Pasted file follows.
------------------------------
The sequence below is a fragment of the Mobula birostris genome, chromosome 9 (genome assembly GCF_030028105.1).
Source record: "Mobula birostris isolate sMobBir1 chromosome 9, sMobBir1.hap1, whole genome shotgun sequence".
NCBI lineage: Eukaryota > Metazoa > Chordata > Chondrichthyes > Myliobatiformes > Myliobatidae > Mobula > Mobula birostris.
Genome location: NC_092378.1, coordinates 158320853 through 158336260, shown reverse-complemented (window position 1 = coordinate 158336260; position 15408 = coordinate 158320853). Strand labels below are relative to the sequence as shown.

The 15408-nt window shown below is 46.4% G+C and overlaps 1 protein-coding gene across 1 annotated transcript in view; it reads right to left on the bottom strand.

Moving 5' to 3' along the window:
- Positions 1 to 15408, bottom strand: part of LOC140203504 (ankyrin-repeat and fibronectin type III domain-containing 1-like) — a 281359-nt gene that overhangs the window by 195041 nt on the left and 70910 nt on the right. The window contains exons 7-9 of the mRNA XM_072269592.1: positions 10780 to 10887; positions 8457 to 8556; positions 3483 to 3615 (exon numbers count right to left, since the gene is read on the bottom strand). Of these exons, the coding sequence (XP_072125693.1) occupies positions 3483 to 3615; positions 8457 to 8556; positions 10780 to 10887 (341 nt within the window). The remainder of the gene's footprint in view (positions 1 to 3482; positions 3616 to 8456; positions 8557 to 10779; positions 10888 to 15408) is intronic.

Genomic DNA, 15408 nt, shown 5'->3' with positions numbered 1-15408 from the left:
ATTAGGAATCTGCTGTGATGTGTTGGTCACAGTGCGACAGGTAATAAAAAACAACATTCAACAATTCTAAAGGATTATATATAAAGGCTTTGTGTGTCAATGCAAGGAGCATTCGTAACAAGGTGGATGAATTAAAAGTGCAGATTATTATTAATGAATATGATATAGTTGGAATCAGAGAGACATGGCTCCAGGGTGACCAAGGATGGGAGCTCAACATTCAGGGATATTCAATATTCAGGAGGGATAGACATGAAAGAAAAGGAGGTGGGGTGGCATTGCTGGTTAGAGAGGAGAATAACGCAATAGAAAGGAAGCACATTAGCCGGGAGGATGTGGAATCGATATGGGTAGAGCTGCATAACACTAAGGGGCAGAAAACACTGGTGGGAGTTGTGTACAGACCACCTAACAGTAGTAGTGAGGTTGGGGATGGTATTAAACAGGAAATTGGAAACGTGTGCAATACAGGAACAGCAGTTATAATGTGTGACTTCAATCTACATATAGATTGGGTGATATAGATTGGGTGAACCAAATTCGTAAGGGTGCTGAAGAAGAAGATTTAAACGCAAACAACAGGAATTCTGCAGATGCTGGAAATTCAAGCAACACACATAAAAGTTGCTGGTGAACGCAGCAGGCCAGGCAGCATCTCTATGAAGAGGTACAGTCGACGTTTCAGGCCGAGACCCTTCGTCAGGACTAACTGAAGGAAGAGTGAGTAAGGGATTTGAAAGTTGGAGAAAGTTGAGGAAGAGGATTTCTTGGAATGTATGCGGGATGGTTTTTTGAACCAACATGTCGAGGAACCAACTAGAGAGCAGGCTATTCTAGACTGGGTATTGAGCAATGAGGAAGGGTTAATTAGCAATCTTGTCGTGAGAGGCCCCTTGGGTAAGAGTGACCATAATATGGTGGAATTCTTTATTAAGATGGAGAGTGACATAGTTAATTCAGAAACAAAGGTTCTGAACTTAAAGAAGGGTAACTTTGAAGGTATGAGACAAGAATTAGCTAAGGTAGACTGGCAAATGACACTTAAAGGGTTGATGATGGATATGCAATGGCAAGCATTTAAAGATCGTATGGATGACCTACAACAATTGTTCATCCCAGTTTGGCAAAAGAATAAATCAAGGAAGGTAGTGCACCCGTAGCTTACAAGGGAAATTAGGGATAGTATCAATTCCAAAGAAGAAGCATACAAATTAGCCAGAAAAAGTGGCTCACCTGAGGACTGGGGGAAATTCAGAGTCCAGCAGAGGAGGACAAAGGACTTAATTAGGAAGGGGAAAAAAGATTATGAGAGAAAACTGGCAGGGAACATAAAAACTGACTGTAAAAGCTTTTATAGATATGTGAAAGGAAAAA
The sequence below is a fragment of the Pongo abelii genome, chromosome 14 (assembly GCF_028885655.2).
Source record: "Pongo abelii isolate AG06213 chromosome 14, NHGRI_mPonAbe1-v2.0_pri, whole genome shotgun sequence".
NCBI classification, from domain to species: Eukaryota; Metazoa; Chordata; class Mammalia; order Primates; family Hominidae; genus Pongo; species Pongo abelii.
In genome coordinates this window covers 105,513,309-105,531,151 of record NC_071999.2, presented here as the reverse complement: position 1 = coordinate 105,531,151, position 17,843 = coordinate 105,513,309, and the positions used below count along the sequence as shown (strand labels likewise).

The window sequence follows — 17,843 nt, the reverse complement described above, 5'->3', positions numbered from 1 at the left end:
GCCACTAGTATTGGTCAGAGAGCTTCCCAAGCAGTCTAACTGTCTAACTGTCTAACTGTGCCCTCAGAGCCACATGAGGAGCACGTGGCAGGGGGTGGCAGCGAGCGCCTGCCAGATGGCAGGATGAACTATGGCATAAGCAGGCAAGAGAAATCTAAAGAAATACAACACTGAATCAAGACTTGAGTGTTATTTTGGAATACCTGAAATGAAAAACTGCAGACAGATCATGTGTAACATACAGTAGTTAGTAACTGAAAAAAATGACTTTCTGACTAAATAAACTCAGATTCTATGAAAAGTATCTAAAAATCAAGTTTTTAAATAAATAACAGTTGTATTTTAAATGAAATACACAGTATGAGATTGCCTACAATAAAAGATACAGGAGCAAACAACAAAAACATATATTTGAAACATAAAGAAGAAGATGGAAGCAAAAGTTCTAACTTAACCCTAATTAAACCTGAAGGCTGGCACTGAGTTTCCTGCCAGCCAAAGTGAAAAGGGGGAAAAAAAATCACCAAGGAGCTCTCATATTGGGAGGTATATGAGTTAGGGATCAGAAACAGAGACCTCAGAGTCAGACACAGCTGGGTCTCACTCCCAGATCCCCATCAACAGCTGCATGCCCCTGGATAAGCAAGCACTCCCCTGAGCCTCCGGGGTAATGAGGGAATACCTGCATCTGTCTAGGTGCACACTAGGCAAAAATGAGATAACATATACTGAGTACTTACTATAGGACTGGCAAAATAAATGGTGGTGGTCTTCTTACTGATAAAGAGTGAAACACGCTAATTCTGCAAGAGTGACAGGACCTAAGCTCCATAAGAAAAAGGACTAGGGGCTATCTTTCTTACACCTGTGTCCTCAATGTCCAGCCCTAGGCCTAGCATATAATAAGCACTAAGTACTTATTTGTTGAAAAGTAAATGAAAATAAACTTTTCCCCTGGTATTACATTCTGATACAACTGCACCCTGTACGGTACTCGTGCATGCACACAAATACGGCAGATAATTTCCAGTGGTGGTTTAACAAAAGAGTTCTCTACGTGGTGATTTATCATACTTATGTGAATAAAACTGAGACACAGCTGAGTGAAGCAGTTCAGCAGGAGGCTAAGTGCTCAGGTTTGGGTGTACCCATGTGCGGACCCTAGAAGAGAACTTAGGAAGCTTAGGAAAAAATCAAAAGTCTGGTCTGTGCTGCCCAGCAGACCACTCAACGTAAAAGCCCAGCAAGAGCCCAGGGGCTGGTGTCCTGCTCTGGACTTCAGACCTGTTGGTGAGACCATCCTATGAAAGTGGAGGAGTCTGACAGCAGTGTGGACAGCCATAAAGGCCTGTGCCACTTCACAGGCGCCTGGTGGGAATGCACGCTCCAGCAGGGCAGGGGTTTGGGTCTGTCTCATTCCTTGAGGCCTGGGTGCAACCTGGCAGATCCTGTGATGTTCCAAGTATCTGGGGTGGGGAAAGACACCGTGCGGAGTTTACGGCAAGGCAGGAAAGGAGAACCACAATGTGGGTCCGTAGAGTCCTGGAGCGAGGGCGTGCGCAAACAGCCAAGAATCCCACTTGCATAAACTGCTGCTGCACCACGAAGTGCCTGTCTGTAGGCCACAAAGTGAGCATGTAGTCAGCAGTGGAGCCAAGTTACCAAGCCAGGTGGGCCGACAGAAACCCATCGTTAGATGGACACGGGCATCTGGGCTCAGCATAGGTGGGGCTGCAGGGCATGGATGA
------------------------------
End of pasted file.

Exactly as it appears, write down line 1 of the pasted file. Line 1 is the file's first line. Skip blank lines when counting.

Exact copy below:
The sequence below is a fragment of the Mobula birostris genome, chromosome 9 (genome assembly GCF_030028105.1).